The Kruskal-Wallis test resulted in a p-value of 0.5205; therefore, the null hypothesis is not rejected. There is no difference in annual mean distances for the 65 co-authored publications from 2001 to 2009.


The keyword search of Web of Science and subsequent refining resulted in a small, but representative set of publications involving the visualization of bibliographic data. The average nearest neighbor analysis determined that both the cited and citing publications were clustered. The clustering is more apparent in the proportion symbol maps (Figure 2 and Figure 4), which show greater research activity in Bloomington, IN; Philadelphia, PA; Sandia, NM; Stillwater, OK; and Tucson, AZ. The main “producers” of the scholarly works are also the main “consumers” of those scholarly works.

Figure 5.

Cumulative cited-citing network, 1995–2009.

Figure 6.

Number of co-authored publications, 1995–2009.

Figure 7.

Cumulative co-author networks, 1995–2009.

The visualizations of the cited-citing publications and co-author networks were insightful, but do have some limitations. The most salient features of the cited-citing networks are the northeast-southwest pattern and “fanning” of the lines from those citing the 102 publications back to the five main “producers” described above. The general pattern seen in the cited-citing network map (northeast-southwest) can also be seen in the co-author network map. Not only are the main producers also the main consumers, but their overall pattern suggests collaboration among those researchers. One major limitation is the overlapping lines obscuring some of areas of major activity (e.g., Bloomington, IN and Stillwater, OK), as well as repeated citing among major authors in this field.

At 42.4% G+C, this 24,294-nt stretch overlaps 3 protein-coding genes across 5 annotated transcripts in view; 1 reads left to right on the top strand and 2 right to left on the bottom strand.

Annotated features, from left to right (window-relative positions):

The resulting 65 co-authored publications comprised a small data set, but large enough for hypothesis testing. Over half of the co-authorship (60%) occurred among authors within the same ZIP code. The collaboration tended to be one of extremes; co-authors were either located at the same institution or separated by hundreds of miles. The overlapping lines were also an issue for the co-author networks.